"What was the outcome of the rescue attempt?" asked MacKiernan.

"The blimps recovered two dozen men," said the Administrator. "These appear to be members of some Japanese nationalist group. Unfortunately, they refuse to talk. It's what Japanese nationalists do."

"I wonder about this weapon," said Miss Perkins. "An airship could hardly fire a shell large enough to blow a hole as large as the one described in the report. Could the attackers have released a bomb?"

"This is hardly possible," said the Administrator. "At the time of the explosion, the two vessels were several kilometers apart."

"What about a torpedo?" asked the secretary. "That turn suggests the Japanese were trying to reduce their profile to an attack."

"It's difficult to see how anyone could drop torpedo from 6000' or ensure it functioned after it struck the water from such a height," said the Administrator. "Also, none of the witnesses reported seeing a wake. I've wondered if the attackers used a missile."

MacKiernan cringed at the prospect of firing a missile from a hydrogen-filled dirigible. The risk was appalling. "I rather doubt it," he replied.

"Perhaps it was a copy of the Hewitt-Sperry Automatic Airplane," Wilcox suggested.

The others turned to stare at him. "Whatever is that?" asked MacKiernan.

"It's something I read about in an American periodical during a visit to the dentist," said the lieutenant. "It was a joint project by some aircraft promoter in New York and the Sperry gyroscope company. It was a small heavier-than-air machine that used a system of gyroscopes to control its attitude and heading, a barometer to measure altitude, and a clockwork mechanism to determine how far it would fly. The Germans might have adapted this concept for use as a weapon."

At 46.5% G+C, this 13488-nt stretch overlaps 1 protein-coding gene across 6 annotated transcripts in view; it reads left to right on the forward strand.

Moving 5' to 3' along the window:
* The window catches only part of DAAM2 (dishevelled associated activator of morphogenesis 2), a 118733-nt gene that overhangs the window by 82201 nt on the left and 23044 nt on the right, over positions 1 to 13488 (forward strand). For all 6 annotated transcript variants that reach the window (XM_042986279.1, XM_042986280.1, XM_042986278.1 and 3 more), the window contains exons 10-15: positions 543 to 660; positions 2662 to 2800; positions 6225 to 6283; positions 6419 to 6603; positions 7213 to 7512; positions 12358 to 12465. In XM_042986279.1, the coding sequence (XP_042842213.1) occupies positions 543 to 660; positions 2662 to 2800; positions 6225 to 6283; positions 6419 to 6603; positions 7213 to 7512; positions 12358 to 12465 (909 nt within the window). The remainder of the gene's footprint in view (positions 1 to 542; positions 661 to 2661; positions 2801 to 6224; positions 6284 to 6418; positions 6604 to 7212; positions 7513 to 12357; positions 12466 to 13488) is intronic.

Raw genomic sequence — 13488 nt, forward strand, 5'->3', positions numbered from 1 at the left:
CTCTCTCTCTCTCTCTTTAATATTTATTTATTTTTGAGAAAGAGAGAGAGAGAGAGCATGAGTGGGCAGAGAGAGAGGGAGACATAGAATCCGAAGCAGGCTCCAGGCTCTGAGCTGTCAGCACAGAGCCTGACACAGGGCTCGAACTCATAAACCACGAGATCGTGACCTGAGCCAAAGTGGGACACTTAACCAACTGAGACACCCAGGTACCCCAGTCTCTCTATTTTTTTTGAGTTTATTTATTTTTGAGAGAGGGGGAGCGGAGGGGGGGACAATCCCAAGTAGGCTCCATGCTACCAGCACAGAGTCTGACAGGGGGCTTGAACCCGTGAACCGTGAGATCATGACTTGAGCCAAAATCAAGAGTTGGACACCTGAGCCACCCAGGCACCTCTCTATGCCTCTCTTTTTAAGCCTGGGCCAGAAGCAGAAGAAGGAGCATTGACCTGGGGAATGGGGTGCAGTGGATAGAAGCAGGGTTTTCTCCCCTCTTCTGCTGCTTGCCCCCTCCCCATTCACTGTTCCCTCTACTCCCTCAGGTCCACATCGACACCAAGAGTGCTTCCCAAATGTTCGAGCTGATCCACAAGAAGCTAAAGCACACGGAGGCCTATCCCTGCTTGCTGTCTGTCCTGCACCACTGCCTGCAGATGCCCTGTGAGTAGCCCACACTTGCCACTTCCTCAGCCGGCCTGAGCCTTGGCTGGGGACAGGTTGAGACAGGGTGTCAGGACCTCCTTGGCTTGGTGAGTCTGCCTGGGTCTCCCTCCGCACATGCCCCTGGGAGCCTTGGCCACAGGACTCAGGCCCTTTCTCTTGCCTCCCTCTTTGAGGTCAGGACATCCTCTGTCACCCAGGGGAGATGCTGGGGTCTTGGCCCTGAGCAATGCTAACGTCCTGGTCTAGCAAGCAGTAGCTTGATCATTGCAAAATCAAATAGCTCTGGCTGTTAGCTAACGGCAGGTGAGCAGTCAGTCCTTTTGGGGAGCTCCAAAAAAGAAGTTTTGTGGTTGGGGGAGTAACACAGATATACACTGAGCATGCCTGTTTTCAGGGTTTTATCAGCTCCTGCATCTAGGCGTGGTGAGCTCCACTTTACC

"I suppose this the sort of thing German nationalists do," said MacKiernan. "Do we have any idea where the airship went after the attack?"

"The blimp crews were preoccupied by the rescue operations, and weren't in a position to see the vessel after they'd descended." said the Administrator.

MacKiernan nodded. `Looking up' ranked high on the list of Things One Cannot Do From a Blimp. "This leaves us with the question of what these people were going on about," he observed. "What could have brought all of them to Guadalcanal?"

"This is where Iverson's party saw the Fat Man's agents meet with that shopkeeper," said Miss Perkins. "Perhaps there is some connection."

"What shopkeeper?" asked the Administrator

At that moment there was rumble of diesel engines to the west, followed by shouts of surprise. They dashed to the end of the veranda in time to see a powerful airship, at least 5 million cubic feet enclosed volume, come to stop above the village. As they watched, a party of armed men abseilled down from its holds.

"This would be the shopkeeper I imagine those fellows are about to kidnap," sighed MacKiernan. "Our mission does not seem to have been an unqualified success. Let us hope Captain Everett is enjoying better fortune."

Next week: Daring Damsels of Darwin...